Sports Burst - The Trash Can Quietness

Reuters

By Tim Stannard/beIN SPORTS USA

 

MLB Commissioner says organization thinking "creatively" to both start and end current campaign 

 

'Tis a sign of the dark times that when the Houston Astros take to the baseball field later this year for the first time, there could be whoops of joy, hats thrown into the air and standing ovations from opposing supporters. 

The whole cheating, sign-sealing, business could be forgotten. The Astros hitting home runs in a completely above board, legal manner would mean that baseball is back. 

Thursday was supposed to be the return of America's pastime with the Nationals against the Mets leading the day's fixtures which included all 30 teams. Unfortunately, like pretty much every other sport in the world at the moment, there is not a trash can to be tapped by some Texans for the foreseeable future

However, there was optimism in the air from Major League Baseball Commissioner, Rob Manfred, who told ESPN on Wednesday that "whenever it is safe to play, we'll be back." 

 

Manfred revealed that there will be changes to the season to factor in less time to play it out. The number of matches is set to be reduced for starters with the mammoth 162 games for the teams being trimmed. 

"Nothing is off the table," declared Manfred, who was optimistic for some kind of activity being possible in May.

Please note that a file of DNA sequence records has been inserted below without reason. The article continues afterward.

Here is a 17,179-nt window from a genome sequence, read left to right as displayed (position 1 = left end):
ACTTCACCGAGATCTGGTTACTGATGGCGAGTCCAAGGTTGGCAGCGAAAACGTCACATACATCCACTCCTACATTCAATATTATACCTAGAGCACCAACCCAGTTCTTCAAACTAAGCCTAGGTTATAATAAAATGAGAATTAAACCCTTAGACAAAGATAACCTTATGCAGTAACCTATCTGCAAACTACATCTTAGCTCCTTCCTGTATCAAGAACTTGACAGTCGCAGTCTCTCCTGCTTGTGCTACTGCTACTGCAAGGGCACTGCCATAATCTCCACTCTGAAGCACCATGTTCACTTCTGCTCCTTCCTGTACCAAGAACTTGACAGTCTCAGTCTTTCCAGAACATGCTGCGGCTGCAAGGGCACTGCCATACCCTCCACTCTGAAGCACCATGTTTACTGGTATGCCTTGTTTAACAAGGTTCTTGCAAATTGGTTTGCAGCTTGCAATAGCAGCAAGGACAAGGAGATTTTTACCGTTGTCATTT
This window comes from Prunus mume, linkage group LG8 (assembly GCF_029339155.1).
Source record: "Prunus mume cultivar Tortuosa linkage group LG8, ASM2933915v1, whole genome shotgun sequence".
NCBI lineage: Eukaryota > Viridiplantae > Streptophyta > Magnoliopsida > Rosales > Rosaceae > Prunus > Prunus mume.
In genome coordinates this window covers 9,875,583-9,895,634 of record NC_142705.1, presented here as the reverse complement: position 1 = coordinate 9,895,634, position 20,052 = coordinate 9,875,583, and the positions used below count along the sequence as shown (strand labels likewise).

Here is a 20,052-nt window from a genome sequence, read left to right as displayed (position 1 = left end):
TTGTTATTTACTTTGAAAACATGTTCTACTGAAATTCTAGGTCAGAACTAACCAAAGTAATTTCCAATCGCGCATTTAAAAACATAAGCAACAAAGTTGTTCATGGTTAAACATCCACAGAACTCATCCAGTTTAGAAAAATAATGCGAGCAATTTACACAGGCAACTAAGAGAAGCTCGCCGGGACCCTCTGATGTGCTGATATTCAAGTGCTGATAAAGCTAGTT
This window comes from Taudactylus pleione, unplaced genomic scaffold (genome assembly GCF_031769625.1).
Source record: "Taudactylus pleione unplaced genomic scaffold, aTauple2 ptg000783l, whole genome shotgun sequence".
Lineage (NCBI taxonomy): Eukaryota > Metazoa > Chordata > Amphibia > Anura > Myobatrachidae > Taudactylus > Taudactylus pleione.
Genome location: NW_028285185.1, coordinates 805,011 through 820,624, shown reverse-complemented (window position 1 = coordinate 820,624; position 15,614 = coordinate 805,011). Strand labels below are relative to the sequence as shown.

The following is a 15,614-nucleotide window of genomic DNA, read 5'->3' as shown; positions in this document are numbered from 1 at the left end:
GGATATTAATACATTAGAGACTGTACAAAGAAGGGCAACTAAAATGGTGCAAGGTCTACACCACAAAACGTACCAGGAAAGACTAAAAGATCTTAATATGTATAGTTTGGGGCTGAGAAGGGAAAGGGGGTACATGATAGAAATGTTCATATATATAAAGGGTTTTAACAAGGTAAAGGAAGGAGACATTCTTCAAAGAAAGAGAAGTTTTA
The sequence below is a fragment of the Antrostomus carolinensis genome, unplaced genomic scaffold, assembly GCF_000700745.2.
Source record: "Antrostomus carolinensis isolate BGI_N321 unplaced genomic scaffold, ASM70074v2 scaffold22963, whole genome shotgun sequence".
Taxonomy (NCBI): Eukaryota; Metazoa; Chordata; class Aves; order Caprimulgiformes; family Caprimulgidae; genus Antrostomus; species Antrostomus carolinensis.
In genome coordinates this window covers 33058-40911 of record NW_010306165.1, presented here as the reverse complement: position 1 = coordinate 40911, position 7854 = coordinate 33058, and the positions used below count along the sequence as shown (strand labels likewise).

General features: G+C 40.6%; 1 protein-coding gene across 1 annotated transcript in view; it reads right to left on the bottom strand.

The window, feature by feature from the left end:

The MLB bosses and teams have been "thinking creatively" around the challenges, as have the organization and players' union who have been in talks over how to deal with salaries and free agency deals which are tied in to the number of days their members have been with their teams. 

Baseball may be off the air today, but perhaps the people of America can reproduce the experience today by packing a cooler with a liquid that is an insult to beer, booing the Houston Astros and then slowly nodding off an hour into the game. 

It's the American Way. 

 

Italian football boss pledges that season will be finished

 

The past 24 hours has not just seen fighting talk from baseball but also from the president of the Italian Football Federation, Gabriele Gravina. 

Despite, the truly dreadful experience being suffered by the people of Italy in the coronavirus pandemic, Gravina is determined that the current season could be finished, even if that is in August. "As long as there is a chance. I don't give up easily," declared the Serie A boss.  

The pledge echoes that of Spain's Federation head, Luis Rubiales, who said on Wednesday that the objective in Spain is to "save the season" whenever that may be

 

Clubs begin tricky mission of cutting player salaries 

 

While there is still talk of the future and the return of soccer, there are some very real problems being faced by clubs right now - how to survive the upcoming months without any income. 

Bayern Munich, Borussia Dortmund and Union Berlin players have already volunteered to take pay cuts during the Bundesliga suspension. Another of Europe's giant teams, Barcelona, are trying the same approach with their squad with a reported desire to cut wages by 70%. 

According to 'Sport', this has caused some division in the Camp Nou locker room between those who wonder why the cash has run dry so fast, others who are willing to negotiate and those who want to wait for guidance from the country's Players Union and a blanket agreement for all teams. 

This was a particularly fiery topic with one panelist going all Bernie Sanders on Wednesday's edition of the Sports Burst live show and it could well be again today. 

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